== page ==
Amalfi

VOGUE Living Australia - - Concierge - hotel­loscoglio.com

Our son Hunter was so spell­bound when he woke up in Posi­tano on his first trip to the Amalfi Coast, he went out onto the bal­cony and started scream­ing with joy. He still talks about it ev­ery day. Yes it can be busy and crowded but you can’t over­look the beauty, espe­cially from the wa­ter look­ing back to that view: the cas­cade of houses, the patina of sun-bleached colours… I al­ways think of it as be­ing frozen in time. be­low, from left: One of the most mag­i­cal places to stay on the Amalfi Coast is Casa Pri­vata, in the vil­lage of Pra­iano. Orig­i­nally a fish­er­man’s cottage, it’s been painstak­ingly re­stored and is now a bou­tique ho­tel with its own pri­vate cliff for sun­bathing and a lad­der down to the ocean for swim­ming. op­po­site page: view of the Amalfi coast; cas­apri­vata.it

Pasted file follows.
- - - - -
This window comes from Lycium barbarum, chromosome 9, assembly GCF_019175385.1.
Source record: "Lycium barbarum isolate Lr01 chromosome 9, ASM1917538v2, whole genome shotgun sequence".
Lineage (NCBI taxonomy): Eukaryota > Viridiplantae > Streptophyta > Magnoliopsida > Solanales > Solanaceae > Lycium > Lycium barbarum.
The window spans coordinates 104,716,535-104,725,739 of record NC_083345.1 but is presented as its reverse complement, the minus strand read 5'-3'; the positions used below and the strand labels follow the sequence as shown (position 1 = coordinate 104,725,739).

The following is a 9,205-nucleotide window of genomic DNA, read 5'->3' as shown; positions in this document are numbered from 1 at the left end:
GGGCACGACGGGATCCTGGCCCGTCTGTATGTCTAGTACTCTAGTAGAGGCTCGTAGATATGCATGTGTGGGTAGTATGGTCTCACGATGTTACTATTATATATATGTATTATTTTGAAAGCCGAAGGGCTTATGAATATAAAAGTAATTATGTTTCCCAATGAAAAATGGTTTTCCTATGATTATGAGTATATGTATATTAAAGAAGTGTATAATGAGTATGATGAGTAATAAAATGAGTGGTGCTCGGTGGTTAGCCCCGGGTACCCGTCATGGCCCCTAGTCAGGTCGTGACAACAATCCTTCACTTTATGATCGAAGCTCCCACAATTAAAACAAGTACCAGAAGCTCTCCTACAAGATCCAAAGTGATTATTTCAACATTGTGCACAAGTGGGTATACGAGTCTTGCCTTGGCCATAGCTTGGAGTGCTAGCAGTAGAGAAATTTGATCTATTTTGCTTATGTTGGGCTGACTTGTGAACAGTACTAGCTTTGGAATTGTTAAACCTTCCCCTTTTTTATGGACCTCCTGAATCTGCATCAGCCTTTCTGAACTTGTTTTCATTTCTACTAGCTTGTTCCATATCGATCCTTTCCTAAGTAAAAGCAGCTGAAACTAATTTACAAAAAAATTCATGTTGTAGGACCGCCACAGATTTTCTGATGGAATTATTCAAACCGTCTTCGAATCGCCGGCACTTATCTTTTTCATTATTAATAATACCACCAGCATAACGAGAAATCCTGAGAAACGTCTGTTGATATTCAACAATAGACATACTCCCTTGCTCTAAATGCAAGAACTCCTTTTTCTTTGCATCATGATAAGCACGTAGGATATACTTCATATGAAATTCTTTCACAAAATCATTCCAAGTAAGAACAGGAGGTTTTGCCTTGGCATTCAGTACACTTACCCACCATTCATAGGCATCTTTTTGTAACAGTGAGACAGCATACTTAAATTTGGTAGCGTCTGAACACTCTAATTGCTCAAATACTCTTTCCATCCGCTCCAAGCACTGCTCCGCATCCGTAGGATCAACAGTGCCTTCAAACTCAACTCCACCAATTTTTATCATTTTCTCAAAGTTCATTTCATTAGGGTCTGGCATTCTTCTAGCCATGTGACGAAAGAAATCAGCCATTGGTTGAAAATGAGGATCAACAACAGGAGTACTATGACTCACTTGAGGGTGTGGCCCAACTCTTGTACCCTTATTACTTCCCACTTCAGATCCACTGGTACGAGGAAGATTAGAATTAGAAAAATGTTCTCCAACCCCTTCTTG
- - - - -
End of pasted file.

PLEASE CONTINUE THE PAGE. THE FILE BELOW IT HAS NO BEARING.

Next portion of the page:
SKIP­PER YOUR OWN BOAT TO LUNCH

I’m all about get­ting out in the wilder­ness, rent­ing a Vespa, a vin­tage con­vert­ible or a boat and just see­ing things from dif­fer­ent per­spec­tives. Trav­el­ling then ap­peals to your senses on dif­fer­ent lev­els, espe­cially in a boat, which in Amalfi is a re­ally easy way to get around. I’ve got my own boat li­cence so we spent a lot of time on the wa­ter, but if I were to have a few drinks I’d get a skip­per with one of the older wooden boats. My most en­dur­ing mem­o­ries are the sea jour­neys back from Ner­ano to Posi­tano af­ter lunch at our favourite restau­rant, Lo Scoglio. The sun is set­ting, there’s the scent of pine and ocean and the sound of the boat’s diesel en­gine, which gen­tly lulls you to sleep as you me­an­der along the coast­line.

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